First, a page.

Christmas is coming and while the goose may well be getting fat, this is the time of year your wallet starts to shed pounds like they’re going out of fashion. It seems crazy to mention this at the start of November, almost a whole month before Thanksgiving in the US, but the festive season is getting underway earlier and earlier each year. With people evermore keen to limit the stress of the holiday season, big spending for yuletide presents starts now, and with belts tighter than in years past, finding the best price for your gift is paramount. Some may consider the gray market. But this is a risky pursuit for retailer and consumer alike…
The gray market presents a threat to brick and mortar retailers, end consumers, and the luxury industry in general. Over the counter discounts by authorised sellers of luxury goods are – as far as the party line would have you believe – frowned upon, but generally tolerated provided the discount is not excessive, and is used to foster trust between the trading parties.
A Gray Market, not Area
Gray market products are those purchased by an authorised dealer from a manufacturer and then sold to a third party at a small profit.
Instead of making, for example, a 40% margin on the sale, an authorised retailer may choose to shift the product to a gray market retailer at a 10-20% profit, for example, leaving the gray market retailer space to add their 10-20% to the end consumer price while still undercutting the intended retail value.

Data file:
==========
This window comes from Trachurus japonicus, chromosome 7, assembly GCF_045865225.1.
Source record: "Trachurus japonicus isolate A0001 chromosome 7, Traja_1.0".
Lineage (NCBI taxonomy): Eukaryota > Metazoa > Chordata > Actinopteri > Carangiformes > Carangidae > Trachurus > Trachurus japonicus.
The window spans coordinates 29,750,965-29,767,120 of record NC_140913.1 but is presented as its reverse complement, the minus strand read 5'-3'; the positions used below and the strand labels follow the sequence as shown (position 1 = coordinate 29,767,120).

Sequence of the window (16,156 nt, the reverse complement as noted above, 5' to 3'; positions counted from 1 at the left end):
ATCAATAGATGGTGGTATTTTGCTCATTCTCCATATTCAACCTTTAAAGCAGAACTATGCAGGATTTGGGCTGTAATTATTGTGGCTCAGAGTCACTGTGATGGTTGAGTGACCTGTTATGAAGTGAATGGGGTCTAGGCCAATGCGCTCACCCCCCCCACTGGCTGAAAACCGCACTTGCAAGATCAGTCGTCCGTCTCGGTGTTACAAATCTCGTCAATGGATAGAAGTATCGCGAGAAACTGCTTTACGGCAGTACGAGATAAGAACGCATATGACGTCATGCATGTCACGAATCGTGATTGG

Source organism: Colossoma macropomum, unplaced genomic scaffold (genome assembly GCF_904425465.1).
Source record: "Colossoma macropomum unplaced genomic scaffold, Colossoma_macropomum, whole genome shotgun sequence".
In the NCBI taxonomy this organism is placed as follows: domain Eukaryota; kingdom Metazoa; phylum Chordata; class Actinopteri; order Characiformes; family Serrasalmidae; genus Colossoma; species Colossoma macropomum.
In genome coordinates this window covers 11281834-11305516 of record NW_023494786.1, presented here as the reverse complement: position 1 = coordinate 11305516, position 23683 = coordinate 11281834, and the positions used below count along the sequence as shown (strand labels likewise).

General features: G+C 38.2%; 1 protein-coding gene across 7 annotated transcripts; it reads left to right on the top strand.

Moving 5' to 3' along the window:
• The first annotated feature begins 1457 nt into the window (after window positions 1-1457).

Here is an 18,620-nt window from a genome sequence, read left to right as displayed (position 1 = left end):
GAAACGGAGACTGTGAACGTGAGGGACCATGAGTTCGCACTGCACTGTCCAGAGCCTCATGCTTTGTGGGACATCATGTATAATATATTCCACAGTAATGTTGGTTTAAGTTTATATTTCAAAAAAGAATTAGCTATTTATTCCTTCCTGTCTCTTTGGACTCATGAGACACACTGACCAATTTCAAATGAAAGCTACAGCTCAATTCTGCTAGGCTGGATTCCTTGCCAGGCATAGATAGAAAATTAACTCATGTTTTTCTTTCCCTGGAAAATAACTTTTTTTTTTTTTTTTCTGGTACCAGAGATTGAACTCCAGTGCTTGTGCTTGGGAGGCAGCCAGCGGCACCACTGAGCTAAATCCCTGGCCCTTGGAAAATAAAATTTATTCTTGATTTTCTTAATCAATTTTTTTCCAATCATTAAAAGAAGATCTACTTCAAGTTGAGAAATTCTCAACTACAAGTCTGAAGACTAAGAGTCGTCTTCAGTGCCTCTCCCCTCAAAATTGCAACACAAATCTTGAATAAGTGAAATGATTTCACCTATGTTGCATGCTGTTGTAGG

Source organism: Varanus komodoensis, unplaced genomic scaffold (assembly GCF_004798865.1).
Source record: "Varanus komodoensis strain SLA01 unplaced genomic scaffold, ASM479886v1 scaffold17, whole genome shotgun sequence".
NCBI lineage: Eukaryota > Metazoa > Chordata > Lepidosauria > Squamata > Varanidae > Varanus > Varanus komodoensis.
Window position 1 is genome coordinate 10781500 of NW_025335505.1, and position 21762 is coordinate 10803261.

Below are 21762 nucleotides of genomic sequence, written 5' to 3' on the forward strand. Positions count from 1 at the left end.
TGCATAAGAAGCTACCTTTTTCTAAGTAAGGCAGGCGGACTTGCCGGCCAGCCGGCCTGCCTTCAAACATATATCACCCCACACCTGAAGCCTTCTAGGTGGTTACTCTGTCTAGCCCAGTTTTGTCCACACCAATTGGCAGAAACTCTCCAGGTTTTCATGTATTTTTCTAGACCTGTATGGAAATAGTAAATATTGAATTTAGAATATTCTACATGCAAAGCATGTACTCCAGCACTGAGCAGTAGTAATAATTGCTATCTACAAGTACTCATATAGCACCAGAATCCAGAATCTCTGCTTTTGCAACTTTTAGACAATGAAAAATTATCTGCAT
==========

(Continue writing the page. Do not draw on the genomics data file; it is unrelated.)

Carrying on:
So on the surface this backroom dealing sounds awesome for the consumer, right? You basically get the same product, brand new, often with the stamp of an authorised dealer validating the guarantee for less money. So what’s the drawback?
Gray market retailers are unregulated points of sale. They have not been vetted for quality of practice or knowledge by the manufacturers who are seeing their products devalued by a sector of the industry interested only in making a quick buck, and not the continuation of the industry and the maintenance of its reputation. Now, you might think ideologically that the luxury industry deserves to be brought down a peg or two, and that its democratisation is a good thing for the world and her people. But it’s a short-term strategy that stifles development and growth, and would eventually bleed the whole industry dry.
Luxury watches are expensive. They are a luxury. But they need to be priced accordingly so your purchase is protected in the long term. When you buy a luxury watch, you’re committing to the upkeep of a mechanical marvel that will, with proper care and attention, last you a lifetime. Truth is, that upkeep will likely cost you more than the initial purchase price of the watch over the duration of your ownership. So the most important thing to a consumer is not how many bucks you can shave off the ticket price, but what the absence of trust in the relationship between buyer and seller will cost you further down the line.
Despite many manufacturers finding themselves forced to tolerate the existence of gray market retailers, paying that little bit extra for a product that is already very expensive is a smart move, if it means you can stand across a counter and look another human in the eye, ask them questions, receive reassuring and honest answers, shake their hand and walk away in the confidence that they, and the manufacturer of the product you’ve just bought, have got your back. After all, with a gray market retailer, you cannot even be 100% sure if the product is 100% genuine, or genuine at all. And that, for a watch lover, is surely the point.
Provenance is everything with new or vintage purchasers. You wouldn’t buy a car from a chop shop to save 10%, so why take the same risk on a wristwatch that’s prime function in 2017 is to express an element of your personality and taste to the world around you? It’s just not worth it.
About the Author: Fell Jensen is a Swiss-trained watchmaker working as an industry analyst.